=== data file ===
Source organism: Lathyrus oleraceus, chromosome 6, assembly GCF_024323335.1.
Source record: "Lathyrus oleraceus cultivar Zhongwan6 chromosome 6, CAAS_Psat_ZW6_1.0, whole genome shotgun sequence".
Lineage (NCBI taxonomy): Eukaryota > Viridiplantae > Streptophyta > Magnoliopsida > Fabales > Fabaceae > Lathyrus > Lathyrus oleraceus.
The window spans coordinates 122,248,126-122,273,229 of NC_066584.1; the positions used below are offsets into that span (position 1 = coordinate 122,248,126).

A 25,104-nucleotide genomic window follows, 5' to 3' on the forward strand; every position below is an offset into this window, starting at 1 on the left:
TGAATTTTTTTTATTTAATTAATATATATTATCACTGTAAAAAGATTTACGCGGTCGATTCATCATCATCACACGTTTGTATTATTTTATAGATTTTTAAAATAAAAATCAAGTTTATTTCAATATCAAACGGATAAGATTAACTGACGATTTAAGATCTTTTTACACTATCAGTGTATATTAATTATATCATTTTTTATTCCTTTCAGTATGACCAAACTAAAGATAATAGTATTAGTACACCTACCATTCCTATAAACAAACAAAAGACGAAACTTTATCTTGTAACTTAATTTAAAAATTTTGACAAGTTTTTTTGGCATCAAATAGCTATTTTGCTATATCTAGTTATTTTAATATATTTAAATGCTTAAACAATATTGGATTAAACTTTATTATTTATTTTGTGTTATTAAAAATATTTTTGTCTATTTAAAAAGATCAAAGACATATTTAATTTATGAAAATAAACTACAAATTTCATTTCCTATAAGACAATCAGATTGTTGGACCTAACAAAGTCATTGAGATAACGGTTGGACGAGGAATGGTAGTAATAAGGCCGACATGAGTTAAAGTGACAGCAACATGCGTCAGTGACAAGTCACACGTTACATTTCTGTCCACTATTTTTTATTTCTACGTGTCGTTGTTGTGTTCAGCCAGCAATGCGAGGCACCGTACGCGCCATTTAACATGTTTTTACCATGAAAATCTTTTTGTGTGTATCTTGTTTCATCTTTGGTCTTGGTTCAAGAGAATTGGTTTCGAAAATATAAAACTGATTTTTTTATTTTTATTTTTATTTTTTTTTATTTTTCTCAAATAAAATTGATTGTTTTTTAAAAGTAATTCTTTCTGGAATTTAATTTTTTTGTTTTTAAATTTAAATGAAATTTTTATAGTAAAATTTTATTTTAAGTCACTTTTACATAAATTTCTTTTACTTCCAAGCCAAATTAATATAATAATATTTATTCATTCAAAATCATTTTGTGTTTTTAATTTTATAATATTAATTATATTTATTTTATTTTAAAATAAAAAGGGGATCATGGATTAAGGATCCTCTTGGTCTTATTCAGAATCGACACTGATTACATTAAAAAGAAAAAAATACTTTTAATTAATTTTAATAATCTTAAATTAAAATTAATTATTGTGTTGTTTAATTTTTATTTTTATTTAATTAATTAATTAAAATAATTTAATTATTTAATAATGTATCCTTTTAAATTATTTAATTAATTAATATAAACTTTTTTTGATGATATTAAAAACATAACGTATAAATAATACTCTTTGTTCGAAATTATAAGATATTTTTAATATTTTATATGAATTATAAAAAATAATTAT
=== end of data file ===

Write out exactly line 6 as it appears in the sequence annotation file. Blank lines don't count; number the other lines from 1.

TGAATTTTTTTTATTTAATTAATATATATTATCACTGTAAAAAGATTTACGCGGTCGATTCATCATCATCACACGTTTGTATTATTTTATAGATTTTTAAAATAAAAATCAAGTTTATTTCAATATCAAACGGATAAGATTAACTGACGATTTAAGATCTTTTTACACTATCAGTGTATATTAATTATATCATTTTTTATTCCTTTCAGTATGACCAAACTAAAGATAATAGTATTAGTACACCTACCATTCCTATAAACAAACAAAAGACGAAACTTTATCTTGTAACTTAATTTAAAAATTTTGACAAGTTTTTTTGGCATCAAATAGCTATTTTGCTATATCTAGTTATTTTAATATATTTAAATGCTTAAACAATATTGGATTAAACTTTATTATTTATTTTGTGTTATTAAAAATATTTTTGTCTATTTAAAAAGATCAAAGACATATTTAATTTATGAAAATAAACTACAAATTTCATTTCCTATAAGACAATCAGATTGTTGGACCTAACAAAGTCATTGAGATAACGGTTGGACGAGGAATGGTAGTAATAAGGCCGACATGAGTTAAAGTGACAGCAACATGCGTCAGTGACAAGTCACACGTTACATTTCTGTCCACTATTTTTTATTTCTACGTGTCGTTGTTGTGTTCAGCCAGCAATGCGAGGCACCGTACGCGCCATTTAACATGTTTTTACCATGAAAATCTTTTTGTGTGTATCTTGTTTCATCTTTGGTCTTGGTTCAAGAGAATTGGTTTCGAAAATATAAAACTGATTTTTTTATTTTTATTTTTATTTTTTTTTATTTTTCTCAAATAAAATTGATTGTTTTTTAAAAGTAATTCTTTCTGGAATTTAATTTTTTTGTTTTTAAATTTAAATGAAATTTTTATAGTAAAATTTTATTTTAAGTCACTTTTACATAAATTTCTTTTACTTCCAAGCCAAATTAATATAATAATATTTATTCATTCAAAATCATTTTGTGTTTTTAATTTTATAATATTAATTATATTTATTTTATTTTAAAATAAAAAGGGGATCATGGATTAAGGATCCTCTTGGTCTTATTCAGAATCGACACTGATTACATTAAAAAGAAAAAAATACTTTTAATTAATTTTAATAATCTTAAATTAAAATTAATTATTGTGTTGTTTAATTTTTATTTTTATTTAATTAATTAATTAAAATAATTTAATTATTTAATAATGTATCCTTTTAAATTATTTAATTAATTAATATAAACTTTTTTTGATGATATTAAAAACATAACGTATAAATAATACTCTTTGTTCGAAATTATAAGATATTTTTAATATTTTATATGAATTATAAAAAATAATTAT